These days, one of the scariest phrases in the English language has become, “A deeply divided Supreme Court ruled.…” The late-night Wednesday 5–4 decision rejecting the first challenge to the draconian Texas abortion law is an ominous indication of the intentions of what is, in effect, the Trump court.
Roe v. Wade has been the law of the land under 10 presidents from Richard Nixon to Joe Biden. A woman born on the day that Roe was decided would now be 48 years old and, in almost all cases, beyond her child-bearing years. But the odds are high that the Supreme Court will either repeal or further eviscerate Roe before she turns 50—and before the 2022 elections.
Up to now—despite the vocal efforts of abortion rights groups—the issue and the shape of the Supreme Court have mostly galvanized social conservatives. That was true in 2016, even after Mitch McConnell refused to allow Barack Obama to fill Antonin Scalia’s seat. According to the 2016 exit polls, Donald Trump narrowly edged Hillary Clinton among voters who considered “Supreme Court appointments” to be an “important issue” in shaping their electoral decision.
The political logic has been clear. Anger is almost always a greater motivator to vote than smug complacency. For nearly a half-century, anti-abortion activists have been enraged that the Supreme Court tried to take the issue out of politics. Younger abortion rights supporters, on the other hand, have had trouble envisioning what life was like for women before Roe v. Wade.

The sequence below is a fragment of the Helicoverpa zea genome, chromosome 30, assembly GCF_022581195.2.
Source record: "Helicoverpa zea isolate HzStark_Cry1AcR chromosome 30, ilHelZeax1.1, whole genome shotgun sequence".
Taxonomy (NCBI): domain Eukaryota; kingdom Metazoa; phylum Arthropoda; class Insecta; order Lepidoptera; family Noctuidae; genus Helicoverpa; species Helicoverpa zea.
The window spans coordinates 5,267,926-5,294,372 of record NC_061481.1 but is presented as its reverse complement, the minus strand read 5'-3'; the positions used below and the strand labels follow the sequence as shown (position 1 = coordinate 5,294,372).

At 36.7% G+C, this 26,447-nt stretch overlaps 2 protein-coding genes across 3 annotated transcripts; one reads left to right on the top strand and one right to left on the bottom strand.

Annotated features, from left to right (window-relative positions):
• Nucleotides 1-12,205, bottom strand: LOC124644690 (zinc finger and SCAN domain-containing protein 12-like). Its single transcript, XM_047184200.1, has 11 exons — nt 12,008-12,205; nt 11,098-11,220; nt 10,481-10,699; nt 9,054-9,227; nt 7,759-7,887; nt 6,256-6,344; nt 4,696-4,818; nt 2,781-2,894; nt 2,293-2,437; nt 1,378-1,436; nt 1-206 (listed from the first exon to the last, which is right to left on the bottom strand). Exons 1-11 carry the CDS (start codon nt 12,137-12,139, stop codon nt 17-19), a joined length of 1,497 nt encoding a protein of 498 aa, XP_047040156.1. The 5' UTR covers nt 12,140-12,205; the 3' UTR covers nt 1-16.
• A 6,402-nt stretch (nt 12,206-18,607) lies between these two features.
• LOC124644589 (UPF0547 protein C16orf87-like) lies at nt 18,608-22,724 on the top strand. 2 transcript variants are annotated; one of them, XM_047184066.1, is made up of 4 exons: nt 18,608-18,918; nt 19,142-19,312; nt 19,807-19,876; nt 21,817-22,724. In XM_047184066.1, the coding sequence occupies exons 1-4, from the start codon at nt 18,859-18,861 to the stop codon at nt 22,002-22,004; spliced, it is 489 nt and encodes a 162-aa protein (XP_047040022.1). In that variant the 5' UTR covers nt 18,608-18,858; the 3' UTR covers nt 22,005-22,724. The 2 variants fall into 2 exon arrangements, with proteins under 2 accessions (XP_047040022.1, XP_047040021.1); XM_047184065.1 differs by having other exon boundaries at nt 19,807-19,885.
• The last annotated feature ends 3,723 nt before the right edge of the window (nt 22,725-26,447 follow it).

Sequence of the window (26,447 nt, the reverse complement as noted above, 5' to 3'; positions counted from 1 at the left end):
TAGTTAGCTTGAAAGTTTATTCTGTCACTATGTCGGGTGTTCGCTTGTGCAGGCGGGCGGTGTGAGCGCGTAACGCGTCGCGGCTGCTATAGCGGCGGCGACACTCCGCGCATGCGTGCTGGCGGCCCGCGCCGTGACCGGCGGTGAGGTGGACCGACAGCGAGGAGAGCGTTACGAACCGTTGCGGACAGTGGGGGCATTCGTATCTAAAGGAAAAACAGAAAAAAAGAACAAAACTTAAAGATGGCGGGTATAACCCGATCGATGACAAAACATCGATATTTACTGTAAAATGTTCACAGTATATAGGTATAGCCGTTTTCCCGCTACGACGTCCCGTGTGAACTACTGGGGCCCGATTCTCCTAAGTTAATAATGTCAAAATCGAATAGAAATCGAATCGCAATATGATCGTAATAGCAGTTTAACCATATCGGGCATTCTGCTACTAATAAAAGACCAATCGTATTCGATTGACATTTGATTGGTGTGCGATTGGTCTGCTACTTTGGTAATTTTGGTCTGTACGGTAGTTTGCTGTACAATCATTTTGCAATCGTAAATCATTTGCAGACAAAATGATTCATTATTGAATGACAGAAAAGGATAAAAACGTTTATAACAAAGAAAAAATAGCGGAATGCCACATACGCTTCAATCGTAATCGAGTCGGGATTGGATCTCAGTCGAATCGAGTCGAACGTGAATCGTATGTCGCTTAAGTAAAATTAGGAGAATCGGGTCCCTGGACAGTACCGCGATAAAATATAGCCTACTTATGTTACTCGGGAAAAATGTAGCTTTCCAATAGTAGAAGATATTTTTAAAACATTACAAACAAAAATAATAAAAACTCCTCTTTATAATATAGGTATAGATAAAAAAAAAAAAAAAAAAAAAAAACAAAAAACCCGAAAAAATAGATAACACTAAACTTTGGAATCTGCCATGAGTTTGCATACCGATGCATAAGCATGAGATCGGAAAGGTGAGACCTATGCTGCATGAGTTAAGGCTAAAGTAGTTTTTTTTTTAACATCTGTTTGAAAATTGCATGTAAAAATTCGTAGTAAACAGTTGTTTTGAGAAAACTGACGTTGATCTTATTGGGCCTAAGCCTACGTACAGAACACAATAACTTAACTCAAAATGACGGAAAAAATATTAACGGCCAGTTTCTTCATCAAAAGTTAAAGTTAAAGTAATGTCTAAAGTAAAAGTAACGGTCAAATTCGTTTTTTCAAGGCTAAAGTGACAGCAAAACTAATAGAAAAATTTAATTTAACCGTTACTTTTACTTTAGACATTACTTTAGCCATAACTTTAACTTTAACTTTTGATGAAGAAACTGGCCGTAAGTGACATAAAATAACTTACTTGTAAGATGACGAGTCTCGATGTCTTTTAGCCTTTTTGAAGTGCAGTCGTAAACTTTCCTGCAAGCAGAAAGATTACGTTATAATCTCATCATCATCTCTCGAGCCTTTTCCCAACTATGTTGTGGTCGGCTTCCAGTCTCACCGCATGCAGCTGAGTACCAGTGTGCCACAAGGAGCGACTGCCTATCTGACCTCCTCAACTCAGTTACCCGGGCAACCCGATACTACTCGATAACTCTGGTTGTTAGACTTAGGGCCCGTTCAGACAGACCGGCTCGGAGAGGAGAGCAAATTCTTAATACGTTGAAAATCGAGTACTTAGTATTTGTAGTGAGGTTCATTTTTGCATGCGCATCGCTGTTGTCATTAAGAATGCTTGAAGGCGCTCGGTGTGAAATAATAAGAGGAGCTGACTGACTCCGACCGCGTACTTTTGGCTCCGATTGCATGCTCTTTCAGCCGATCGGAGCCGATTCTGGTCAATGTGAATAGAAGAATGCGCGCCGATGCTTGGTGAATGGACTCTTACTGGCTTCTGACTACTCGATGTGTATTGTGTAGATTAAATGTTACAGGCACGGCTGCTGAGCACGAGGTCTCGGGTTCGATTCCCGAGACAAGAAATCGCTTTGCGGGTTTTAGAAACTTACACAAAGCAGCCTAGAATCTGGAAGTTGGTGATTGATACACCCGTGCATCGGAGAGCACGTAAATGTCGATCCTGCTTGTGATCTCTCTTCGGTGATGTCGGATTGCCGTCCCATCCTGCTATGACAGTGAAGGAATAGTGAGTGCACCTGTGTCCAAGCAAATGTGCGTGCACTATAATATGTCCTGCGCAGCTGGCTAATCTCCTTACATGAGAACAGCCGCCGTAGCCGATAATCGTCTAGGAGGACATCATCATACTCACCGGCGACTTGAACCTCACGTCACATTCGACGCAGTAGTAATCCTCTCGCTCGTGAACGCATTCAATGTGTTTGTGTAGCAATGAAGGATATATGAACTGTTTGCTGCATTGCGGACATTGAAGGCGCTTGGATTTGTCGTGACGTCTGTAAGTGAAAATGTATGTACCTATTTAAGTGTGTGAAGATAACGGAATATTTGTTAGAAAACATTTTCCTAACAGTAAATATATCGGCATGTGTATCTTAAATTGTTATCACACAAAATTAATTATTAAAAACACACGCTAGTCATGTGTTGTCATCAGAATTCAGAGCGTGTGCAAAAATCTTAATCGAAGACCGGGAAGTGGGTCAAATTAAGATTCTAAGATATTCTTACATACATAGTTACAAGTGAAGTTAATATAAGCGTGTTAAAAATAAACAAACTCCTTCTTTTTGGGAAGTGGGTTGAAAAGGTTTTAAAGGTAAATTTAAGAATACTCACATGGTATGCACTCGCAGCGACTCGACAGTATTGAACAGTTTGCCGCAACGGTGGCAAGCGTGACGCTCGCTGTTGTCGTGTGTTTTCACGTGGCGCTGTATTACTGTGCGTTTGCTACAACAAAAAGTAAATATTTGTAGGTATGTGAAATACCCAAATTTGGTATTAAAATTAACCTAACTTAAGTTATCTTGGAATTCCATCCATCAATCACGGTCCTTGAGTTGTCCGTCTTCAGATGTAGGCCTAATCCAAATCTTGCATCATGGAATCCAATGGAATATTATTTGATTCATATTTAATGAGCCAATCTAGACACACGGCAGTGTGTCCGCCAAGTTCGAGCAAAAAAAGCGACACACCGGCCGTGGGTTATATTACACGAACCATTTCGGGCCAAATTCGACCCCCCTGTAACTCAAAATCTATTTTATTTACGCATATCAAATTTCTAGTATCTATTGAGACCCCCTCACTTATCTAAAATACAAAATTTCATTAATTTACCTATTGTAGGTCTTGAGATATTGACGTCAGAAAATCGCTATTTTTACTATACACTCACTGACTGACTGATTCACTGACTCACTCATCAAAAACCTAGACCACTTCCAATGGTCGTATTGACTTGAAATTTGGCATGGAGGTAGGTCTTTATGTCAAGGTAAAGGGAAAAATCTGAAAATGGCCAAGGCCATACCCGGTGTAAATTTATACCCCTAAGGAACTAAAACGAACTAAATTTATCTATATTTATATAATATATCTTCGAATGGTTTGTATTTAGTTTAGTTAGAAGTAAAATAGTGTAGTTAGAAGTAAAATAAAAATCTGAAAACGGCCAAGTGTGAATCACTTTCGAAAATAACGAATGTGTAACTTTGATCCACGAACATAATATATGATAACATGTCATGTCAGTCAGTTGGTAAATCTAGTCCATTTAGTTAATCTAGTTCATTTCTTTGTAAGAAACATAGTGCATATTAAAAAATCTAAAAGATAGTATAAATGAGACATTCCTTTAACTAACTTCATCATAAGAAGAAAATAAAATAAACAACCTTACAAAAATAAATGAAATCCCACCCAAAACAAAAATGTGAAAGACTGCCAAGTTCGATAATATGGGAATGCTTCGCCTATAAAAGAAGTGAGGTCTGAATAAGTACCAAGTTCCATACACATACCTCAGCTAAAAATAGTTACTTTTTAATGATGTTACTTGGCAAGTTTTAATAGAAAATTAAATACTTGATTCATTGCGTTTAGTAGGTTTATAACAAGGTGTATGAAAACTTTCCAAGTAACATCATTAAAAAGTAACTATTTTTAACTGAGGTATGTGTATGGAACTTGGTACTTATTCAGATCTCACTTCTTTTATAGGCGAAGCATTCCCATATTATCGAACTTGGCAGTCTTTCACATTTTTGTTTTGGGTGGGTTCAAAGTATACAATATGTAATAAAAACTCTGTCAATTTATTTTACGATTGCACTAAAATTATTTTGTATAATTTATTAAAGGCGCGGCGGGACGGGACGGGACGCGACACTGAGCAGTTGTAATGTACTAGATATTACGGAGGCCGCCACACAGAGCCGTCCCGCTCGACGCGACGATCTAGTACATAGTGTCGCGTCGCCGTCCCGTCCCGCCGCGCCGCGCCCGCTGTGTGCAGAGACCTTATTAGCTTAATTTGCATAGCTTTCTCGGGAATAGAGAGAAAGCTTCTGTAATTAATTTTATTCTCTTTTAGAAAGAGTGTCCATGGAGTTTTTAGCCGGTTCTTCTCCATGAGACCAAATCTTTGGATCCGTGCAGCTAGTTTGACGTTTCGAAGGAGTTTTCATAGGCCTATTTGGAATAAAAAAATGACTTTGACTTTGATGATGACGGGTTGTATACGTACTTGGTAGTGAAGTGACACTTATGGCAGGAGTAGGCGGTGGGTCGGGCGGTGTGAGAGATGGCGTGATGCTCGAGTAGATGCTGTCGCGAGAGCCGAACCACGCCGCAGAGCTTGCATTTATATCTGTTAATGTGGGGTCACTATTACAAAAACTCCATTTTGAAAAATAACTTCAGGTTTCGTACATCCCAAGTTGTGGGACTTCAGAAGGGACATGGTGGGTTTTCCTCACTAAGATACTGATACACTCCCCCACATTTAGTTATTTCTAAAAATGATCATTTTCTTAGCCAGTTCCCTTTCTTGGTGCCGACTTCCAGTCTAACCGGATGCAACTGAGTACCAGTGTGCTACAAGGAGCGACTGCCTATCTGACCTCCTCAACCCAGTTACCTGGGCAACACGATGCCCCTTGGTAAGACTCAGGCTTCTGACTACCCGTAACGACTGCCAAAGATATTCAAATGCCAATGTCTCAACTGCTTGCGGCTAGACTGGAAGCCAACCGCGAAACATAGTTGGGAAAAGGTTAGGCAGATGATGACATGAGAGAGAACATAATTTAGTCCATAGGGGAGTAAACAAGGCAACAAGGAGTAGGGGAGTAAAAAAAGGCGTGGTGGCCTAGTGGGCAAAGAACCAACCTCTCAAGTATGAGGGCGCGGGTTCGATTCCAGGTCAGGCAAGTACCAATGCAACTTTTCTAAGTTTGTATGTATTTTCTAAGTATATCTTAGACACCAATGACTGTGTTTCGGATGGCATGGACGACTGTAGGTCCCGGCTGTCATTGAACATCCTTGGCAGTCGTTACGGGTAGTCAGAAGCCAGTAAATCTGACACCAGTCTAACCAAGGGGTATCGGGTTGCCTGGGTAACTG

Although no one on the left ever wished this to happen, the pendulum is fast shifting the other way. Suddenly, instead of abstract discussions of Supreme Court jurisprudence, the news is being filled with first-person stories of women in Texas unable to get abortions even though they are just seven or eight weeks pregnant.
Rhetoric alone is unlikely to change anyone’s position on abortion. Over the years, the predictable arguments on both sides have lost the power to persuade. This is best reflected in the enduring stability of polling on abortion. According to Gallup, which has been charting the issue since the 1970s, roughly half of Americans are in favor of legal abortion with some restrictions. About 30 percent believe that abortion should be legal in all situations. And just around 20 percent want to render all abortions illegal.
For decades, Republican officials have been pandering to that militant 20 percent slice of the electorate. They got away with it politically because most of the extreme restrictions on abortion have been enacted in smaller, GOP-dominated states in the South. But with Florida poised to follow the example of Texas by enacting legislation that would effectively ban an estimated 85 percent of all abortions, we have entered an era when pregnant women will have few options in two of the nation’s three largest states.
Women in Texas are the latest victims of a Republican Party that has veered off into levels of zealotry on abortion unimaginable in the days when Ronald Reagan only gave lip service to the cause. But the remedy lies in our politics as much as long-shot dreams of some kind of reprieve from the Supreme Court. Conversations Thursday with political consultants in both parties led to a surprising conclusion: Abortion will prove to be a more potent factor for Democrats in 2022 if it is put in the larger context of Republican extremism.